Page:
Seattle is one of the best eating towns in the country, with seemingly a superfluous amount of seafood and the opportunity to ship home the catch of the day.
Safeco Field is considered one of the finest ballparks in baseball, where you can gaze at the downtown skyline from one side of the stadium and peek out at Puget Sound from the other.
And Vancouver, British Columbia, is not a long drive away, a place some consider the most beautiful city in North America. It's also the home area of Twins slugger Justin Morneau.
Returning to the Pacific Northwest has been an adventure for Morneau, who has left as many as 60 tickets for friends and family.
"I like the park. It's nice and is a good place to play. Good atmosphere," said Morneau, who along with his Twins teammates begins a three-game series at Seattle tonight. "And it feels like home. On the water, all that kind of stuff. It's more good than bad to go there."
There have been times when Morneau might not have made that statement.
It started well enough, with the first baseman producing his first two-homer game at Seattle on Aug. 12, 2004, after a late-season callup to the majors. Morneau hit a pair of two-run homers off Mariners righthander Ryan Franklin in a 6-3 Twins victory.
"My buddies were in left field; they were all sitting out there," Morneau said. "They said that if I hit a home run, they were all going to have a beer. So I hit a home run and they all stood up and they said they all had a beer. Then I hit another one. They were loving it."
Morneau made the team out of spring training the next season, and the Twins opened the season at Seattle.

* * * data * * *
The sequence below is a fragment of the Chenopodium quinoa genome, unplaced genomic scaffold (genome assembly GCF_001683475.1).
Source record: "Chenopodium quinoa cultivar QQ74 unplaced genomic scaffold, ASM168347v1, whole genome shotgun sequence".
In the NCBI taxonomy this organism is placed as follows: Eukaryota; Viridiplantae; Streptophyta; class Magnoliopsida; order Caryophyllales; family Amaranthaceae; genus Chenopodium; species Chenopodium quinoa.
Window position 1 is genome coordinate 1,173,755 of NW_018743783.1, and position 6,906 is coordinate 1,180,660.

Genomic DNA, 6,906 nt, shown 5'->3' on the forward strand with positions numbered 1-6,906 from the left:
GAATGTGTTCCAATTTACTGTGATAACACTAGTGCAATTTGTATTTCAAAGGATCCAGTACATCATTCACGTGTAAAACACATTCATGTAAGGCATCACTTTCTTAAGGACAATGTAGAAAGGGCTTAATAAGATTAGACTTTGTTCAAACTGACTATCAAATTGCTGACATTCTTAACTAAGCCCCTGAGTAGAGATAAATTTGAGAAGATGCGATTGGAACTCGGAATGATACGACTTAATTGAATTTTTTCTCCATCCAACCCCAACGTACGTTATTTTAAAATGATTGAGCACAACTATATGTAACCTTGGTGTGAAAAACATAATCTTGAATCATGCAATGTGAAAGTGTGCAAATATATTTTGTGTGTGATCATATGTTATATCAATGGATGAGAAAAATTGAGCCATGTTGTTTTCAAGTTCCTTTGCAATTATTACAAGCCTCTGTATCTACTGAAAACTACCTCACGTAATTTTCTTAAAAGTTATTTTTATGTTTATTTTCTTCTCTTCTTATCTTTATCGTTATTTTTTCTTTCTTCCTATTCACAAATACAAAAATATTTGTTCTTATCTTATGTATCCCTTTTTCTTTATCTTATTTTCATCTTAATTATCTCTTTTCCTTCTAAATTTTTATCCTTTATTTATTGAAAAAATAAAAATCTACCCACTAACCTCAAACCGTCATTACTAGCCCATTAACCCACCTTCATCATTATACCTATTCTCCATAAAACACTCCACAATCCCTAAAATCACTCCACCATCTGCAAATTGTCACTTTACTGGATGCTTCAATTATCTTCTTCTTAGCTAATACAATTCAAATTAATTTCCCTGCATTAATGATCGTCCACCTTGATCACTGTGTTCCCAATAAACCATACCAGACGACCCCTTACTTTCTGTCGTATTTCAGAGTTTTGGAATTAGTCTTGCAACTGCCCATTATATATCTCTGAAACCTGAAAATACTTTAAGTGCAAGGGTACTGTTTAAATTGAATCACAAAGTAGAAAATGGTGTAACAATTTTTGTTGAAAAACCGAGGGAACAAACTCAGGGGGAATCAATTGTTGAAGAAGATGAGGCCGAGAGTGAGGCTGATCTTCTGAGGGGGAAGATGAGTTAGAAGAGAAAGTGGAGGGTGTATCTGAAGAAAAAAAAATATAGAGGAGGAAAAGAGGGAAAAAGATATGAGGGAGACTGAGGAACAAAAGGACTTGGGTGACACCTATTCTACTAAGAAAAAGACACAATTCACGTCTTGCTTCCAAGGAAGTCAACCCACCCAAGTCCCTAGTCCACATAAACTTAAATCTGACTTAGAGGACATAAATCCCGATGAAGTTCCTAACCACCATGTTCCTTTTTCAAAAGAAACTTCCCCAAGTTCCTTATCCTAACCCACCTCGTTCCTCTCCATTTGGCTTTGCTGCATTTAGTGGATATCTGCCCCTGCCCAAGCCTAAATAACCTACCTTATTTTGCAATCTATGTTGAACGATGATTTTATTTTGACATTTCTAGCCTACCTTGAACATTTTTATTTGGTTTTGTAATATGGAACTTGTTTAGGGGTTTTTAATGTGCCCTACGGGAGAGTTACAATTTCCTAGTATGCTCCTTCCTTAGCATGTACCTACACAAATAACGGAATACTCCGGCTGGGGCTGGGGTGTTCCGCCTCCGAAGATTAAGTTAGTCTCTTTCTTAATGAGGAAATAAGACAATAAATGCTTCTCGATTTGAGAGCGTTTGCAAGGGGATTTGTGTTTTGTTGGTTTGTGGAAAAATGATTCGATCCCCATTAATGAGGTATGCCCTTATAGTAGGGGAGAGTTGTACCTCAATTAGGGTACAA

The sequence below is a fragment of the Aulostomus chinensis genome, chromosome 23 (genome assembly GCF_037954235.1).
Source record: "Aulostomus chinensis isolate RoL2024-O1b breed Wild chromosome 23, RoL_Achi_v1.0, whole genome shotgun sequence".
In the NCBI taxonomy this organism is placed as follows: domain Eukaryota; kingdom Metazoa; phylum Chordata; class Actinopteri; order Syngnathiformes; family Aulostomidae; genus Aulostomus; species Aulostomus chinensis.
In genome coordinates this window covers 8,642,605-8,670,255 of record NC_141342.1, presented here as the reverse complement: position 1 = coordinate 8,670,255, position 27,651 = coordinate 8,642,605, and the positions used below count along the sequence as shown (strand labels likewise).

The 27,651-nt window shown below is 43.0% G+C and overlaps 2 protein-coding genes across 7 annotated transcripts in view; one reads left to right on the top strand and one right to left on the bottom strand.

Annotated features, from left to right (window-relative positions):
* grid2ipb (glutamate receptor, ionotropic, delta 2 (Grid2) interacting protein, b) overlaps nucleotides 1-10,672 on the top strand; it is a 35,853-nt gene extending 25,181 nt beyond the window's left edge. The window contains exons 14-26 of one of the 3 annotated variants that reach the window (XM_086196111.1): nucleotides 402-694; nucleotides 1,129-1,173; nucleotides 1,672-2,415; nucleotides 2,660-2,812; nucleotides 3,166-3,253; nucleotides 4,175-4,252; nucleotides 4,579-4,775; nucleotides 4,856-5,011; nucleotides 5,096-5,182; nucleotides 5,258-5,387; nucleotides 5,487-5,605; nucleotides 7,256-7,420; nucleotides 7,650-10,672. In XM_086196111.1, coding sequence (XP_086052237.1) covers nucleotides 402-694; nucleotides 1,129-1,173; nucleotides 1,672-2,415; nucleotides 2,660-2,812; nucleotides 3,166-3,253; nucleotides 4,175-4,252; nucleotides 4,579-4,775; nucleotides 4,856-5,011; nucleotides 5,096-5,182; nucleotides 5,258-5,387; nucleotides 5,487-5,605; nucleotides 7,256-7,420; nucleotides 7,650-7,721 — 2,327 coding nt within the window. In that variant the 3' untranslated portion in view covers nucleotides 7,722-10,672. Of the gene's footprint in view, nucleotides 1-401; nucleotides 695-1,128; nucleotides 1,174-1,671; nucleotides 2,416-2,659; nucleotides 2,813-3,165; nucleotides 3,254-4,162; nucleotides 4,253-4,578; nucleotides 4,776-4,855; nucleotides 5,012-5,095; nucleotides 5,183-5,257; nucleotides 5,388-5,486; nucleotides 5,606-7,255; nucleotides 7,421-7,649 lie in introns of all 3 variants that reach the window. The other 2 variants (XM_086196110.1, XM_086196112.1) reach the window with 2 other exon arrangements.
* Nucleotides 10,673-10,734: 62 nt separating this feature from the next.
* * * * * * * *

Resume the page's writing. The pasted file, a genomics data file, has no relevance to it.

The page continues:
Morneau was 0-for-4 with a strikeout in the first game.
He went 3-for-5 with an RBI in the second game.
He was 1-for-3 in the third game when a Ron Villone pitch struck him in the head and sent him to the disabled list.
He hit well for a while after coming off the disabled list but batted .211 after the All-Star break. He had spent the previous offseason recovering from appendicitis, chicken pox, pleurisy and pneumonia. Then came the beaning.
"That offseason had been brutal," he said. "I came back and was good for like a month, then all of sudden I was tired and was worn down and I started trying to do too much and my elbow was bugging me."
Morneau's first visit to Seattle in 2006 proved to be a turning point in his MVP season. He came to Seattle and left with a .235 average on June 8, a series during which he spent plenty of time with his buddies. Too much time for some Twins officials.
Twins manager Ron Gardenhire noticed and gave Morneau a wake-up talk about not wasting his considerable talent. Morneau realized he needed to reprioritize, which meant more preparation and less fraternization with his buddies.
"I know I was brutal at the plate," Morneau said. "There was so much going on. I just have to learn how to block it out and just go play. If people can't understand that's what you're there to do, then whatever, they don't understand."
Over the remaining 104 games, the Twins were 71-33, overcoming a slow start to win the AL Central. Morneau batted .362 with 22 homers and 92 RBI during the stretch.
What happened? Morneau embraced repetition -- some teammates say it's also a little superstition -- as he figured out a daily routine that persists. He gets to the park around 1:45 p.m., eats a sandwich and has a yogurt. He gets loose, does some early batting cage work, grabs a drink and then joins the team for pregame work.
He also likes his macaroni and cheese and sometimes has teammate Nick Punto whip up a mix of a Slurpee and Mountain Dew. Except for the Slurpee Dews, the routine doesn't change.
Outfielder Michael Cuddyer even said Morneau says the same thing to him on the top steps of the dugout before each game.
"He says, 'Let's see what kind of energy we've got tonight,' " Cuddyer said. "I just want him to mix it up and say something like, 'How about we see what kind of energy we have tonight.' "
Morneau took a low point in Seattle and made it into a jumping-off point. The only thing Morneau might change this trip in is how long he sees his buddies. His ticket list this week is in the 30s.
"I'm not going to get pulled around in 100 different directions." he said.
Gardenhire believes Morneau has come a long way since the talk.
"I think the big thing with young players is to first realize that you're not as focused as you should be," Gardenhire said, "And I think, honestly, once he realized what needed to be done to be successful, he ran with it. He just took off and ran with it."